In this MD Newsline exclusive interview with family medicine physician Dr. Alexis Smith, we discuss primary care and LGBTQ+ healthcare challenges and disparities in the wake of the COVID-19 pandemic.
What are the biggest challenges that primary care physicians are tasked with in the wake of COVID-19?
Dr. Alexis Smith:
“I think the biggest challenges for me have been that I’ve had to do many visits over the phone. Particularly, visits with teenagers over the phone can be very tricky because you have to make sure that the teenager is away from their parent and able to talk to you in private. In some cases, especially in the safety net setting, that’s not possible, so the children end up not telling you what’s really going on.
So I’ve really been trying hard to have teenagers come to well-child visits. I try to get a sense if they seem to be struggling with anything to have them come in and separate them from their parent in a way that I can clearly see that they’re separated from their parent and that I can talk to them alone. So that has been very challenging during the COVID-19 pandemic.
The other thing is people losing their insurances, switching healthcare systems, and if they need mental health support, that causes a lot of delay in getting that support. If the support is over the phone, again, when people are in closed quarters, they may not necessarily be able to confide in their therapist, which can be very challenging.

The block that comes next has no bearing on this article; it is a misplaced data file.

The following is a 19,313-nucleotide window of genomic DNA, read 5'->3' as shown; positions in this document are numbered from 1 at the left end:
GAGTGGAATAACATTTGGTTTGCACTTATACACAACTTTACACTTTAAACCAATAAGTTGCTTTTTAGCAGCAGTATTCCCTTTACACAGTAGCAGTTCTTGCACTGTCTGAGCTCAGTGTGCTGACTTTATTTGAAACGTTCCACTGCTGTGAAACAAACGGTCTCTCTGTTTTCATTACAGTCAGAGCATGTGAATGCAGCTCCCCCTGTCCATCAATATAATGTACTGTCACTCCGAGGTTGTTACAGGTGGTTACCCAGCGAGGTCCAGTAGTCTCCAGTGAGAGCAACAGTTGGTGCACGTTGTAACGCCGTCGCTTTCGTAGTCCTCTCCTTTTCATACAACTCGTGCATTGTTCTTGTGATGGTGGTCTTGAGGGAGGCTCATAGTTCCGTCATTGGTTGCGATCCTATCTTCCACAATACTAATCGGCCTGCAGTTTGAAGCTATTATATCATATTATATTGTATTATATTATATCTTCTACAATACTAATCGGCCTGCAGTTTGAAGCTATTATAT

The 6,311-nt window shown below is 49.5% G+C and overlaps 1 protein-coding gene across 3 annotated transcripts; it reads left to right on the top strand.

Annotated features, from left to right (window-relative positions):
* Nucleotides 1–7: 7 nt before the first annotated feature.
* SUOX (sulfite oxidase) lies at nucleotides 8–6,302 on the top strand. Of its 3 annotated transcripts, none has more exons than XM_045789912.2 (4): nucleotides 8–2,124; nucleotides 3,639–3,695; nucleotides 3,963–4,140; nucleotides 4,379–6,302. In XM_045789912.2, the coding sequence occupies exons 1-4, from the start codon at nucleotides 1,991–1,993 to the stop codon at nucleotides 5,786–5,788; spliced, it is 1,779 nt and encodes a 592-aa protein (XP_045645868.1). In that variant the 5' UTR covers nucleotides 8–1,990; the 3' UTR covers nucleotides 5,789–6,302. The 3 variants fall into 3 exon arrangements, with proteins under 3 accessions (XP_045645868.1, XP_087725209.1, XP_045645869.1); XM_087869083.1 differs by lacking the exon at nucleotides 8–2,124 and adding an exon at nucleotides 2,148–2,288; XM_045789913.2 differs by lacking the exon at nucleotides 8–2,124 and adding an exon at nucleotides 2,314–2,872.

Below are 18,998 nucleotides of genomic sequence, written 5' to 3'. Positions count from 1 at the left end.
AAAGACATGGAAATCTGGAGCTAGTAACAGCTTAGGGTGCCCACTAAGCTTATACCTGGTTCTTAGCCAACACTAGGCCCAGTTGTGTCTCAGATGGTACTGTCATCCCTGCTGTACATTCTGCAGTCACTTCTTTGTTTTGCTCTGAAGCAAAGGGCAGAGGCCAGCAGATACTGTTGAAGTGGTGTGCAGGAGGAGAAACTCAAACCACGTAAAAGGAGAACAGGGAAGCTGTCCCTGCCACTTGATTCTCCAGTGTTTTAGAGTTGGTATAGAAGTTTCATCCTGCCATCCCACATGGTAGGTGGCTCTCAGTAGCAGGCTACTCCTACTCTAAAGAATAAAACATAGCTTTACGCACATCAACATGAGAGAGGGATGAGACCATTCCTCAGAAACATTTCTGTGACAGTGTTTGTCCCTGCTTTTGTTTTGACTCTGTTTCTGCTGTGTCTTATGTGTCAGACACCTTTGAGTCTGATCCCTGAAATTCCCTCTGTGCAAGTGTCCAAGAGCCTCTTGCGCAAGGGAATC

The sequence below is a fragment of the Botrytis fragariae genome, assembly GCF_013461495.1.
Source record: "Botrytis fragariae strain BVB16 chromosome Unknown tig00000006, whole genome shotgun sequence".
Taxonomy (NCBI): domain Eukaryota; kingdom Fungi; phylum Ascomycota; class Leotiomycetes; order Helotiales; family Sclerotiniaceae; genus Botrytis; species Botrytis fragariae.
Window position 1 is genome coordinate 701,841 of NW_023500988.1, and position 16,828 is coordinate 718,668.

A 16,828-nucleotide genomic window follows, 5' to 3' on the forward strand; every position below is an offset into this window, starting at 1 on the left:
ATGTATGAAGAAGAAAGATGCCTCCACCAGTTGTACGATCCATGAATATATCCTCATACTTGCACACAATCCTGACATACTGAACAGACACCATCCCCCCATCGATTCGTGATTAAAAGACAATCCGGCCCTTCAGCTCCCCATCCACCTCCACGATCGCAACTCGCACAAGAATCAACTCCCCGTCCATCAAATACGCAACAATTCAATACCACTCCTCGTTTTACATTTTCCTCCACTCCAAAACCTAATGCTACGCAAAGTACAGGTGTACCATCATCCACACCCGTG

I have been trying my best to see these patients face-to-face with what my system allows me to do, especially now that LA is not in a huge surge right now. I’m trying to see my patients face-to-face as much as possible. But it has been very challenging, and I know that during the COVID-19 pandemic, LGBTQ+ people are often living with their families and not accessing the same safe spaces that they could before.
And so many of them feel like they cannot be the gender that they prefer to be at home, they cannot express that [identity], or sometimes they feel that they cannot reveal their sexual identity at home, and that’s been very challenging to address, and heartbreaking for me, also.”
Do you think LGBTQ+ health disparities have worsened during the COVID-19 pandemic?
Dr. Alexis Smith:
“The Trevor Project’s activity has doubled during the pandemic at times. Social isolation is hurting every young person today, including straight youth. But having factors compounded like being LGBTQ+, being a racial minority, or having socioeconomic stress on top of social isolation can be very hard and very challenging for these patients.
Additionally, accessing care for transgender patients has been more challenging, especially during surges, when a lot of the specialty clinics don’t have as much availability as they normally have. So it’s been a big challenge for this population.”
Responses have been condensed and lightly edited.